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Lazair Crash in Aviation Safety Letter from Transport Canada.  02.2004 issue not on their web yet. 

A Stall at Pattern Altitude Claims Another Life

The pilot of a Lazair ultralight aircraft had taken off to practice touch and go. He was proceeding on a wide left-hand circuit downwind for landing. He had been sequenced number one and as he turned base, witnesses heard both engines stop. The aircraft continued on what looked like a power-off glide back to the airport. The Lazair ultralight aircraft is equipped with two small 185 cc Rotax engines mounted forward of the leading edge of the wing, and the pilot sits underneath the wing. As the aircraft approached final, the wings were seen to rock from side to side. The aircraft then nosed over to about a 90 angle and the pilot was unable to recover from the dive, even though the altitude from which it was begun was reported to be close to 500 ft. The pilot lost his life. Each year stalls account for a high number of mishaps and many deaths. They often occur in the pattern, after takeoff or when coming in for landing. Flying low and tight circles over a friend's house has also claimed the lives of many pilots. Stalls are often related to a sudden engine failure, poor take-off or landing techniques, and the failure to recognize the onset of a stall. A review of the theory of flight and the stalling characteristics of your airplane with an experienced instructor should help you stay out of trouble, especially if you train regularly. No one is immune to the danger of a stall, as it claims lives indiscriminately.

Stalls can be prevented. The warning sign is usually an unmistakable buffet or shaking of the airplane. The buffeting is the result of the airflow separating from the top of the wing. It can occur very quickly depending on the angle of attack, angle of bank and the gross weight of the aircraft. It needs your immediate attention. To recover from the stall, reduce the angle of attack by gently lowering the nose of the airplane with the elevator control. Once the angle of attack is less than its critical angle, the air molecules will flow smoothly over the top of the wing again and the production of lift will resume. It's as easy as that. Remember that you must apply all available power to accelerate the airplane and

Lazair stall

attack is usually close to 18. When you are flying at or close to this angle, the air molecules racing over the top of the wing cannot provide a uniform, highvelocity, laminated airflow, and the wing stalls.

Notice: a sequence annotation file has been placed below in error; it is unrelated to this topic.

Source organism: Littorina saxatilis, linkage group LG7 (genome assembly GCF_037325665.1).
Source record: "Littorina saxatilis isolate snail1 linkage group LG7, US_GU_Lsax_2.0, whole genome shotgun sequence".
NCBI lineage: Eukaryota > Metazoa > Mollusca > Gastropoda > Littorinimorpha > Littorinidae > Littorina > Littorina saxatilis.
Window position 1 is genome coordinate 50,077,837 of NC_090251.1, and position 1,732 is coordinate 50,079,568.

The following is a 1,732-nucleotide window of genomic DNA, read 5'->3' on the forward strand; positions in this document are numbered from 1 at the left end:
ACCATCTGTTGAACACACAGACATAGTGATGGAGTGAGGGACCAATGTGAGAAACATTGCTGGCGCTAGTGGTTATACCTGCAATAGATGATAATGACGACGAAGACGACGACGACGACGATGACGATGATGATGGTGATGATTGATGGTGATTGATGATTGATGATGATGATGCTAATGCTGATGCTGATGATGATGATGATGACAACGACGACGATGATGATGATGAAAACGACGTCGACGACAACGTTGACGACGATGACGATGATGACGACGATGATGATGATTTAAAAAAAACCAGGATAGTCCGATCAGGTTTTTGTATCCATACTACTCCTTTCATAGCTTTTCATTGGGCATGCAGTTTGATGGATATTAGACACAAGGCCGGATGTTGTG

Remember that at the moment the wing stops flying, it creates stress in your mind and you may have a tendency to do the opposite of that which is required to regain lift. As the airplane pitches nose down, many will have the instinct to pull back on the elevator control. Don't. Release back pressure on the controls and apply power. You must realize that airplanes can be stalled at any altitude or at any airspeed. It will occur when an airplane exceeds its critical angle of attack, independent of attitude and airspeed.

In most cases, there are five warning signs.

1- The unmistakable buffet or shaking that is usually felt in the airplane and on the flight controls. 2- Flight control response diminishes when the airplane approaches the stall. Controls may feel mushy and less effective.

3- The airspeed indicator approaches the beginning of the white or green arc.

4- A distinctive difference in sound occurs as wind noise diminishes considerably.

5- A stall warning horn will be heard (if the aircraft is equipped with one).

There is a sixth sign that will be felt depending on your perception of subtle differences in your weight against the seat cushion; this is a certain weightlessness as you gravitate upward while the aircraft wants to proceed downward.

As a pilot, you owe it to yourself to practice stalls and to be able to recognize the conditions that lead to them.  This is a very brief review and I leave you with this thought--the airplane will always stall when the wings exceed their critical angle of attack.    Keep those wings flying . 





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